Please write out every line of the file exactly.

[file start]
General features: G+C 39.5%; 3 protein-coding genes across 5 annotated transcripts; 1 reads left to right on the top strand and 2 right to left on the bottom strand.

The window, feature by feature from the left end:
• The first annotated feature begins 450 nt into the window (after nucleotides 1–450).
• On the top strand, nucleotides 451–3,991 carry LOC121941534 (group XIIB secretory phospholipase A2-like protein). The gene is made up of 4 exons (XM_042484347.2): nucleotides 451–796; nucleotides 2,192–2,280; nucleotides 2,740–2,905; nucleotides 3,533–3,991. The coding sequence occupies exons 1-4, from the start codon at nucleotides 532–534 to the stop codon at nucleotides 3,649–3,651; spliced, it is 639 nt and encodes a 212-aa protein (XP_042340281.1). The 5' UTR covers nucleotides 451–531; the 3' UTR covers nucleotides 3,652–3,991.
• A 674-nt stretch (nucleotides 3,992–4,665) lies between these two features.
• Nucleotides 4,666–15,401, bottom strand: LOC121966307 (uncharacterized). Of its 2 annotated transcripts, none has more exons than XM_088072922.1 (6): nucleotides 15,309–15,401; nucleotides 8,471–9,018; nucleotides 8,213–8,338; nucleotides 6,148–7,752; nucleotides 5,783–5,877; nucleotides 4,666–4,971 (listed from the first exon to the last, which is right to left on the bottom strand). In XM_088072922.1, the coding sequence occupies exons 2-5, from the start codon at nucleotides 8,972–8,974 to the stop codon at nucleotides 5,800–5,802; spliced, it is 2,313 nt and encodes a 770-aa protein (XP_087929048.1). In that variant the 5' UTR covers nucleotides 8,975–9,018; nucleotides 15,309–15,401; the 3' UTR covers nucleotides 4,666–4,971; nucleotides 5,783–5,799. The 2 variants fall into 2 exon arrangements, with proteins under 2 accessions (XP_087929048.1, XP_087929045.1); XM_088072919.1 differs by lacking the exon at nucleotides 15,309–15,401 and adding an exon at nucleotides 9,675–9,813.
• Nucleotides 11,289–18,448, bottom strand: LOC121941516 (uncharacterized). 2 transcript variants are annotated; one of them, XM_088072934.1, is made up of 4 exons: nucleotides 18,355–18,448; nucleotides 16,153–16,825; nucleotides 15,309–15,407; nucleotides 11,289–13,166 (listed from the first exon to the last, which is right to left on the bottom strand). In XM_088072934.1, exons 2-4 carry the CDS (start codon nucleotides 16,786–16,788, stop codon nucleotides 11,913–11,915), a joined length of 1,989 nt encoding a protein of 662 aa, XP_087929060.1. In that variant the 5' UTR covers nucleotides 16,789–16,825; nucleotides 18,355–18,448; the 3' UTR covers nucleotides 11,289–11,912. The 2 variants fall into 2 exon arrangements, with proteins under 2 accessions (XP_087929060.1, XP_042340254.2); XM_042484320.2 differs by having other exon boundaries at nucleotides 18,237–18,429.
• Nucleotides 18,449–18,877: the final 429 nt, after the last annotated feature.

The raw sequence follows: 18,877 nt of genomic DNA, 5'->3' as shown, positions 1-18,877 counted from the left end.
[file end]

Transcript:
General features: G+C 39.5%; 3 protein-coding genes across 5 annotated transcripts; 1 reads left to right on the top strand and 2 right to left on the bottom strand.

The window, feature by feature from the left end:
• The first annotated feature begins 450 nt into the window (after nucleotides 1–450).
• On the top strand, nucleotides 451–3,991 carry LOC121941534 (group XIIB secretory phospholipase A2-like protein). The gene is made up of 4 exons (XM_042484347.2): nucleotides 451–796; nucleotides 2,192–2,280; nucleotides 2,740–2,905; nucleotides 3,533–3,991. The coding sequence occupies exons 1-4, from the start codon at nucleotides 532–534 to the stop codon at nucleotides 3,649–3,651; spliced, it is 639 nt and encodes a 212-aa protein (XP_042340281.1). The 5' UTR covers nucleotides 451–531; the 3' UTR covers nucleotides 3,652–3,991.
• A 674-nt stretch (nucleotides 3,992–4,665) lies between these two features.
• Nucleotides 4,666–15,401, bottom strand: LOC121966307 (uncharacterized). Of its 2 annotated transcripts, none has more exons than XM_088072922.1 (6): nucleotides 15,309–15,401; nucleotides 8,471–9,018; nucleotides 8,213–8,338; nucleotides 6,148–7,752; nucleotides 5,783–5,877; nucleotides 4,666–4,971 (listed from the first exon to the last, which is right to left on the bottom strand). In XM_088072922.1, the coding sequence occupies exons 2-5, from the start codon at nucleotides 8,972–8,974 to the stop codon at nucleotides 5,800–5,802; spliced, it is 2,313 nt and encodes a 770-aa protein (XP_087929048.1). In that variant the 5' UTR covers nucleotides 8,975–9,018; nucleotides 15,309–15,401; the 3' UTR covers nucleotides 4,666–4,971; nucleotides 5,783–5,799. The 2 variants fall into 2 exon arrangements, with proteins under 2 accessions (XP_087929048.1, XP_087929045.1); XM_088072919.1 differs by lacking the exon at nucleotides 15,309–15,401 and adding an exon at nucleotides 9,675–9,813.
• Nucleotides 11,289–18,448, bottom strand: LOC121941516 (uncharacterized). 2 transcript variants are annotated; one of them, XM_088072934.1, is made up of 4 exons: nucleotides 18,355–18,448; nucleotides 16,153–16,825; nucleotides 15,309–15,407; nucleotides 11,289–13,166 (listed from the first exon to the last, which is right to left on the bottom strand). In XM_088072934.1, exons 2-4 carry the CDS (start codon nucleotides 16,786–16,788, stop codon nucleotides 11,913–11,915), a joined length of 1,989 nt encoding a protein of 662 aa, XP_087929060.1. In that variant the 5' UTR covers nucleotides 16,789–16,825; nucleotides 18,355–18,448; the 3' UTR covers nucleotides 11,289–11,912. The 2 variants fall into 2 exon arrangements, with proteins under 2 accessions (XP_087929060.1, XP_042340254.2); XM_042484320.2 differs by having other exon boundaries at nucleotides 18,237–18,429.
• Nucleotides 18,449–18,877: the final 429 nt, after the last annotated feature.

The raw sequence follows: 18,877 nt of genomic DNA, 5'->3' as shown, positions 1-18,877 counted from the left end.